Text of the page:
Q: Our civil engineering firm is a member of a professional organization that is offering a new wellness program for our employees. Under the program our employees can voluntarily participate in a number of activities to promote good health.
These activities include getting an annual physical, participating in counseling sessions, taking online surveys to evaluate the employee’s health situation and a number of other tasks. The employee earns points for each of these activities, and when a certain point goal is reached our firm receives a $100 cash payment. While not required, it is our intention that this cash will be paid to our employees.
We understand that the payments will be income to our company and that when we pay them to our employees there will be an offsetting deduction. But we are not clear on whether the payments will be income to our employees and how it should be reported. Any advice?
A: This sounds like a great program and a nice benefit for the people at the firm. The wellness benefits, such as the annual physical, are tax-free under the employer-provided health benefit provisions. But the $100 payment will most likely be taxable to your employees, depending on how you decide to reward them for their participation.
Paying employees in cash or with a “cash equivalent,” such as a gift card or gift certificate, is taxable to employees regardless of the amount and will need to be included in their wages. Along with that comes the requirement to withhold the federal, Idaho, Social Security and Medicare taxes as you would on any payment of salary or wages.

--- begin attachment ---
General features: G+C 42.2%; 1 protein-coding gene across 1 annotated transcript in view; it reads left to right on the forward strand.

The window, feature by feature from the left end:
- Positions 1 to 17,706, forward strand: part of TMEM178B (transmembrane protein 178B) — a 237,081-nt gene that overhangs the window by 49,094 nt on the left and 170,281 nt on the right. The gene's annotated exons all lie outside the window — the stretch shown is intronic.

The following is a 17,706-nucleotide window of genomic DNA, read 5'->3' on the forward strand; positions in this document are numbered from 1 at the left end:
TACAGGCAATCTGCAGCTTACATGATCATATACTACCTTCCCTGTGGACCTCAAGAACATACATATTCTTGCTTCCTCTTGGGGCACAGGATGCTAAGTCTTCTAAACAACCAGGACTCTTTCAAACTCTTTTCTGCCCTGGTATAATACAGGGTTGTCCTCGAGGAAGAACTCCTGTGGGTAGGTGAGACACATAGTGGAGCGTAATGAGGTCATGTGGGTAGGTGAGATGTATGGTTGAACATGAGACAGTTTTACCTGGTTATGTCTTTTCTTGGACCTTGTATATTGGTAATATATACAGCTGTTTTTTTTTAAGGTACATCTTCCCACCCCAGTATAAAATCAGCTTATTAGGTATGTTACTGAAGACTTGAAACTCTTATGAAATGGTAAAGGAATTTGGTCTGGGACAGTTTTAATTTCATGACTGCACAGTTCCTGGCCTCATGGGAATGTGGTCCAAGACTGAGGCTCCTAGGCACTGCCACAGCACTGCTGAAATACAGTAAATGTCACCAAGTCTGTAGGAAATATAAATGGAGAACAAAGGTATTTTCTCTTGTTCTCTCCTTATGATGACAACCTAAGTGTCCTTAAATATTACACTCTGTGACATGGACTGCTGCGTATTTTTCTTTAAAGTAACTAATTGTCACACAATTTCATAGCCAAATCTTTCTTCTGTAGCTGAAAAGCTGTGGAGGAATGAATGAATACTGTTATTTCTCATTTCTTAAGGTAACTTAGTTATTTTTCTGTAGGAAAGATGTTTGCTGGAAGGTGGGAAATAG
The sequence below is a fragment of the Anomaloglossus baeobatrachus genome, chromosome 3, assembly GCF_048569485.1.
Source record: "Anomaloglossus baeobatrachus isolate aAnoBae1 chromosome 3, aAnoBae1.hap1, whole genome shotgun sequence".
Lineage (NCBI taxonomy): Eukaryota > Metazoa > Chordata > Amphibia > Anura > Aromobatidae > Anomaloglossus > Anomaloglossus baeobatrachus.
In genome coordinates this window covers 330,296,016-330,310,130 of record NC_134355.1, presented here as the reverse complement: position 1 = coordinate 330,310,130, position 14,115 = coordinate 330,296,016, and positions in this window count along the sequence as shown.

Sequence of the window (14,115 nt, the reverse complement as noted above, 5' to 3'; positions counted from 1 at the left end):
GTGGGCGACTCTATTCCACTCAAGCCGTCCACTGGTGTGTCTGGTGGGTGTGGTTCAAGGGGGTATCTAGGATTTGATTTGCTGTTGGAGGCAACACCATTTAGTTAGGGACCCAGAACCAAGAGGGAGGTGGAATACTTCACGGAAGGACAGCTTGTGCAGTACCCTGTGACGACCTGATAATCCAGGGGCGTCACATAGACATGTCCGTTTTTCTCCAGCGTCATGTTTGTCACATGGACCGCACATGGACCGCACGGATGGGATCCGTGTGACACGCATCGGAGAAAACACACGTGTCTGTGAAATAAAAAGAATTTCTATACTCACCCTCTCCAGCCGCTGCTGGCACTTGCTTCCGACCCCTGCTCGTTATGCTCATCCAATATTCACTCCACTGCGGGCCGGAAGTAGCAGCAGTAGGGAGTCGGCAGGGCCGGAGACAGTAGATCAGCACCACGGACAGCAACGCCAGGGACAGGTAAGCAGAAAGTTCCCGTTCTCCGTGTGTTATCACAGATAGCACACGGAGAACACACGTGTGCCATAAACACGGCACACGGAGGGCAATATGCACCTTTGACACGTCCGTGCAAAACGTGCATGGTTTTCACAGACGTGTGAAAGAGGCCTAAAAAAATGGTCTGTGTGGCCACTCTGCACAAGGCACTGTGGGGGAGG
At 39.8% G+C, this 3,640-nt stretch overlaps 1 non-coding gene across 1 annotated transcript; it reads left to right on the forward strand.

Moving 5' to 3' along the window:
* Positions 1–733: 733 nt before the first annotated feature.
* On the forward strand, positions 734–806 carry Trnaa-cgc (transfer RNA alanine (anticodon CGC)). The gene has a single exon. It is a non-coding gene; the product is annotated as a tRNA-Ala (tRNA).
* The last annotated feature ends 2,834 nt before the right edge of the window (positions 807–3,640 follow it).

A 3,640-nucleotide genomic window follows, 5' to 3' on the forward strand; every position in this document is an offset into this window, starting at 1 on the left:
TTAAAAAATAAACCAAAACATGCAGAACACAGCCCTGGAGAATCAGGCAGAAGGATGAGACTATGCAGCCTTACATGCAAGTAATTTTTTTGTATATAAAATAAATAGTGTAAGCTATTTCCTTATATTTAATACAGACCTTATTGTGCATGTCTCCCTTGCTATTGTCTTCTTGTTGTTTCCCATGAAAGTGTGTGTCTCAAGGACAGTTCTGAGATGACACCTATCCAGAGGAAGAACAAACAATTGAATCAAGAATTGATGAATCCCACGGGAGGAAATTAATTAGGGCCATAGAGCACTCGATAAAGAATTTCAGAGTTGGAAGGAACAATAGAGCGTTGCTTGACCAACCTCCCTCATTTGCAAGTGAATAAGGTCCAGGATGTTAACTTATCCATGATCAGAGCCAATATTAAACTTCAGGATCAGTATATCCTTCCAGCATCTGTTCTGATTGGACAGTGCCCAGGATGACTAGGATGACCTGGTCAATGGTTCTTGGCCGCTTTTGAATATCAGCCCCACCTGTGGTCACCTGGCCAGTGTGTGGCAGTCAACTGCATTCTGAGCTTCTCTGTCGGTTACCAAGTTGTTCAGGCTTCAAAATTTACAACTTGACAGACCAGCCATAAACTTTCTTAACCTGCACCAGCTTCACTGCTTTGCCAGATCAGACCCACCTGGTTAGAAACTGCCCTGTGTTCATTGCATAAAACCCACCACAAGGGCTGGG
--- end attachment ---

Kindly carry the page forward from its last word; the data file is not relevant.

But there are some non-cash fringe benefits that are not taxable to employees. So-called “de minimis” fringe benefits can be provided as a benefit to employees without the requirement that the employee pick up income. These benefits are generally small enough that accounting for them would be unreasonable or administratively impracticable and might include occasional theater or sporting event tickets (not season tickets), group meals or picnics for employees and their guests, or just coffee and doughnuts.
So holding a nice dinner for the participants or offering tickets to see the Steelheads play certainly is an option, although many employees may be more motivated to participate if they know there is a nice cash reward. You will need to evaluate your group and decide if offering the non-cash de minimis benefits will get the participation you are looking for, or if it is best just to give them the cash. A net $70 after-tax cash bonus is not as nice as a C-note in the pocket, but it may (or may not) be more attractive than a dinner with the boss.
To ensure compliance imposed by IRS Circular 230, any U.S. federal tax advice contained in this article is not intended or written to be used, and cannot be used by any taxpayer, for the purpose of avoiding penalties that may be imposed by governmental tax authorities. The answers in this column are meant to offer general information. You should consult your tax adviser regarding the specifics of your situation.
Peter Robbins is a partner in the Boise office of CliftonLarsonAllen, LLP specializing in tax matters for small businesses, individuals, and trusts and estates.
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